Colonoscopy assist programs. In some cases, a colonoscopy can cost upwards of $3000, especially if you need a polyp removal. Colonoscopy assist programs can help to reduce the overall cost of your colonoscopy significantly. These programs typically offer an all-inclusive rate for a colonoscopy at participating healthcare facilities throughout the United States. The flat rate for the colonoscopy includes physician, pathology, and facility fees as well as the cost of the sedation and any removal of polyps or taking a biopsy that occur during the procedure.
Medical loans. Unsecured personal medical loans allow you to borrow money with putting up collateral. There are online medical loans you can apply to that are easy to get if you have good credit. Your local bank and credit union can also provide you with a medical loan. However, if you have poor credit, you may not be able to acquire an unsecured personal loan. Also, loans often have high interest rates if you do have a low credit score.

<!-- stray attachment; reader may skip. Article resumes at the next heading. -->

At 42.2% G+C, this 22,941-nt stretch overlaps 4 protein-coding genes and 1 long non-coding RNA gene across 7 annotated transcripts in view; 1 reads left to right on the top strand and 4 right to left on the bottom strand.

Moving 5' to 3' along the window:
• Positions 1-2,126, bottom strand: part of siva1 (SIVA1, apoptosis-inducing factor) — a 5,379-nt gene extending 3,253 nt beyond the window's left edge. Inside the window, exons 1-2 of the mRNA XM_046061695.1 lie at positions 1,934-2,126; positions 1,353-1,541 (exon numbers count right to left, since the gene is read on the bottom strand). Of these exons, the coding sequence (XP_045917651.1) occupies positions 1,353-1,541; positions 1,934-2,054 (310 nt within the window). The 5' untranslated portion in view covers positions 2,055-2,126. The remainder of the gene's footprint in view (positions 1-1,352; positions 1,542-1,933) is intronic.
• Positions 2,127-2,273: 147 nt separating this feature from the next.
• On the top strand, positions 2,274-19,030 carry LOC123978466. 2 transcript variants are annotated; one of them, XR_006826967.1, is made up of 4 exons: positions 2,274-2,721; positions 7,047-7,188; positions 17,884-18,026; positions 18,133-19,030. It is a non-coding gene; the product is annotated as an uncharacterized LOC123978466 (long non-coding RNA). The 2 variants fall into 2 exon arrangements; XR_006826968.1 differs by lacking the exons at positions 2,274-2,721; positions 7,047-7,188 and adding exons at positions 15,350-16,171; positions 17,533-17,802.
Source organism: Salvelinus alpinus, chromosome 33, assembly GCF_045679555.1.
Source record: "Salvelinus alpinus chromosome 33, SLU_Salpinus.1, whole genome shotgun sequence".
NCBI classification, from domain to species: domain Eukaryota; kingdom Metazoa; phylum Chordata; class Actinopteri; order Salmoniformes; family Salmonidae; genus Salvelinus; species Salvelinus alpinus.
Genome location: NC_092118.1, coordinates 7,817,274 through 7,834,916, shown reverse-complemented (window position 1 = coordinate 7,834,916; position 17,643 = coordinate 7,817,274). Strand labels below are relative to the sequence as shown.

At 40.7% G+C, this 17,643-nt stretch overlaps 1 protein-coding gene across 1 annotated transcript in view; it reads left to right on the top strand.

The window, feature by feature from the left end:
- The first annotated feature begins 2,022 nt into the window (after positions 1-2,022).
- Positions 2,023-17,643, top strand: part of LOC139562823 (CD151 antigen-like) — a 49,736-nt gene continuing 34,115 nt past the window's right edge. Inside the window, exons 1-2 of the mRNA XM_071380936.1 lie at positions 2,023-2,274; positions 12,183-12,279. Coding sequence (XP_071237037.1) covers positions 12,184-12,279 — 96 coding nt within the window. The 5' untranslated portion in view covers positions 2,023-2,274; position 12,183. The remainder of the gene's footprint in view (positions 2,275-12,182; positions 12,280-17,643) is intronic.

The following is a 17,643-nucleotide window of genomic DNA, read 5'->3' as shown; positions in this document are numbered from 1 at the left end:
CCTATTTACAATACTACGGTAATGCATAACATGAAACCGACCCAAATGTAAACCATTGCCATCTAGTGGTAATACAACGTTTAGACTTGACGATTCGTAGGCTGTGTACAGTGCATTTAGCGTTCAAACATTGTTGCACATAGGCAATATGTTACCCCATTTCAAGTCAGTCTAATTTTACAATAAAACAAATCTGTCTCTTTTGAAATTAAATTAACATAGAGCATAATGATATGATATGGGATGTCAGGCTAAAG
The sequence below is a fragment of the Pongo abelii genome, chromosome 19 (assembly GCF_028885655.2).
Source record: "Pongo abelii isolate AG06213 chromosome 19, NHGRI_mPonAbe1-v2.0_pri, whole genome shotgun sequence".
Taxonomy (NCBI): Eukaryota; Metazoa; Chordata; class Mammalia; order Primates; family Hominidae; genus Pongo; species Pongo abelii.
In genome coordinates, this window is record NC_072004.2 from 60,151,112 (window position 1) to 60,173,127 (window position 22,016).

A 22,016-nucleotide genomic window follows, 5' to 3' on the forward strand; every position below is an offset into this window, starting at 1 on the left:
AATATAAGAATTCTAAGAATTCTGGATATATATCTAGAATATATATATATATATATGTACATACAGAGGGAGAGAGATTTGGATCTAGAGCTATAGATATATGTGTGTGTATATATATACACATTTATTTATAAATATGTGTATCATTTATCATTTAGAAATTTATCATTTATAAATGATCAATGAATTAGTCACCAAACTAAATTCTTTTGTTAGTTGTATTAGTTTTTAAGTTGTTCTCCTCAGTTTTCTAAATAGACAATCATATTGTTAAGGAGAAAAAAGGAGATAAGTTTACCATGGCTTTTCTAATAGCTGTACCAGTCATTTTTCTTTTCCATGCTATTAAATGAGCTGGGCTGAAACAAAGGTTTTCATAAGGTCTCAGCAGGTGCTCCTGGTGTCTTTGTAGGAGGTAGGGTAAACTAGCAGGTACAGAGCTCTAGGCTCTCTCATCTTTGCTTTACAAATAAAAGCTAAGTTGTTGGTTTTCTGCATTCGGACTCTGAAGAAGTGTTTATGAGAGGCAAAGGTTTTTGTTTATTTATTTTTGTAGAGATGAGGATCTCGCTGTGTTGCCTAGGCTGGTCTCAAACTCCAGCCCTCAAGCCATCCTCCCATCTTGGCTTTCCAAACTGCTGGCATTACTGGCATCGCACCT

Medical credit card. These cards often have a 0% APR for 6-18 months and you are able to pay off the loan with time. Keep in mind that if you do not pay off the credit card in the grace period you will be charged for all interest accrued since you opened the card.
Shop around. Before you go in for a colonoscopy, shop around to find the most affordable option for you. Hospitals and clinics are required by the Centers for Medicare and Medicaid Services to publish price lists online for common procedures such as a colonoscopy. If this information is difficult to locate, you can also call hospitals, surgery centers, and gastroenterologists to compare the cost of services and related costs. Ask specifically about the following costs:
- Consultation fee before the procedure
- Physician’s fee